That’s what makes President Donald Trump’s war on science so gobsmackingly perverse. In mid-July, with COVID-19 infections hitting distressing levels in the Sun Belt, the president and his advisers chose to diss their own doctors, most notably infectious disease guru Dr. …


What a gentle, rigorous high school social studies teacher tried to help us see in 1968 remains all too timely today.

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Photo by Sean Lee on Unsplash

This column originally appeared in The Dallas Morning News.

The fervor for justice that engulfed America’s streets after the killing of George Floyd generated new hope for a change of heart in how white America sees Black America. Yet despite the understandable optimism, there are ample reasons for caution.

As New York Times columnist Charles Blow suggested, converting good intentions into actions that thwart systemic racism begs a kind of empathetic vision white America has typically found in short supply. …


Are we closer to stepping on the cosmic banana peel than we think?

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Photo by Tim Mossholder on Unsplash

This column originally appeared in The Dallas Morning News.

If there was ever an unfunnier time in America, it’s hard to remember. Of course, COVID-19 isolation makes it hard enough to keep track of what day it is. Yet you can’t ignore the uproar over whether to reopen, half-open or stay shut and warnings of brewing civil unrest, as the coronavirus continues its dark romp through our cities and towns.

Time to chill just a bit? Enjoy some of that rollicking wit for which Americans are famous?

Good luck. Our vaunted sense of humor, as showcased by Stephen Colbert and other late-night comics, or what passes for laughs on talk radio, has become as poisonous as our right-left politics. …


We weren’t spending enough time in deep, face-to-face conversation even before coronavirus.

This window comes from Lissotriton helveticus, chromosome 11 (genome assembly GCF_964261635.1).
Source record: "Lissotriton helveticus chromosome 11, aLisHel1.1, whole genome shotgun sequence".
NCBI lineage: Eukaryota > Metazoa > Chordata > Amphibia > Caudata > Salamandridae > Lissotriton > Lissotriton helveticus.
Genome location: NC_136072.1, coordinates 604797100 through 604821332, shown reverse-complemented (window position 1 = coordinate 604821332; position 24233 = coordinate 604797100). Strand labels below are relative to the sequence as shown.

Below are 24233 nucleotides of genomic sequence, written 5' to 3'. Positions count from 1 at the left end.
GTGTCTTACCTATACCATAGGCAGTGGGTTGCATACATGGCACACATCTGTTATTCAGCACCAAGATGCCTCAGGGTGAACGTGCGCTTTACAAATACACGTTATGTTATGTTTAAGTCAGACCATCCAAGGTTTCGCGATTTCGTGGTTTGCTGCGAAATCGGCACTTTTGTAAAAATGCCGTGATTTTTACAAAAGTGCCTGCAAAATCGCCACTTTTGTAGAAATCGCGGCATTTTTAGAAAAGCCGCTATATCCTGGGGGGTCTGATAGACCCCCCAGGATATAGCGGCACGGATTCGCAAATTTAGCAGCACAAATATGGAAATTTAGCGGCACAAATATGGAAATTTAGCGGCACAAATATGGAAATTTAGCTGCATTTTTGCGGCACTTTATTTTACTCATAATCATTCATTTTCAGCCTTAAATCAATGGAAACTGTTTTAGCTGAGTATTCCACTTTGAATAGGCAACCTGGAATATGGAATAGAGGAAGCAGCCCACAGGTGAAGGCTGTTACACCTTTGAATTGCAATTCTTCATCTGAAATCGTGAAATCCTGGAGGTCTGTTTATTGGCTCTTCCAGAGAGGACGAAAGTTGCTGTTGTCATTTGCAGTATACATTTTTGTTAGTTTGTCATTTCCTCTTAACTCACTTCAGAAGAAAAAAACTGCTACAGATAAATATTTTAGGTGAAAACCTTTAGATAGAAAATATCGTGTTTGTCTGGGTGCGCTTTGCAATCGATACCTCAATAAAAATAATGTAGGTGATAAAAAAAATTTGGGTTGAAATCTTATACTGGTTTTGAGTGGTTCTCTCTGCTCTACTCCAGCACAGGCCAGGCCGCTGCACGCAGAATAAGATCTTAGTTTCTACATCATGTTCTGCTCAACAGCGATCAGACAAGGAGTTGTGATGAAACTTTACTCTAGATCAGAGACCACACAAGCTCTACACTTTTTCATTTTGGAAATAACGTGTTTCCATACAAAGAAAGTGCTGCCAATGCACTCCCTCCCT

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Photo by Jason Rosewell on Unsplash

This piece was originally written for and published in The Dallas Morning News.

There I was feeling good about myself for adapting so quickly to the Zoom boom. Like many college profs, I pivoted to teaching classes via videoconferencing this spring with trepidation. Seeing my quarantine-scattered students all lined up and smiling on my laptop screen, however, made Zoom seem like an unqualified blessing.

I then read a piece in The New York Times entitled “Why Zoom Is Terrible.” As Kate Murphy reported, experts seem to agree “the distortions and delays inherent in video communication can end up making you feel isolated, anxious and disconnected (or more than you were already).” …


Will our future selves pause a streaming video long enough to ask: How much ‘bucket work’ did we do in the teeth of the coronavirus? How much did we put into service to improve our society?

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Photo by Steven Wright on Unsplash

This article was orignally written for The Dallas Morning News. As the editors explained, it “is part of our ongoing opinion commentary on faith, called Living Our Faith. Find this week’s reader question and get weekly roundups of the project in your email inbox by signing up for the Living Our Faith newsletter”.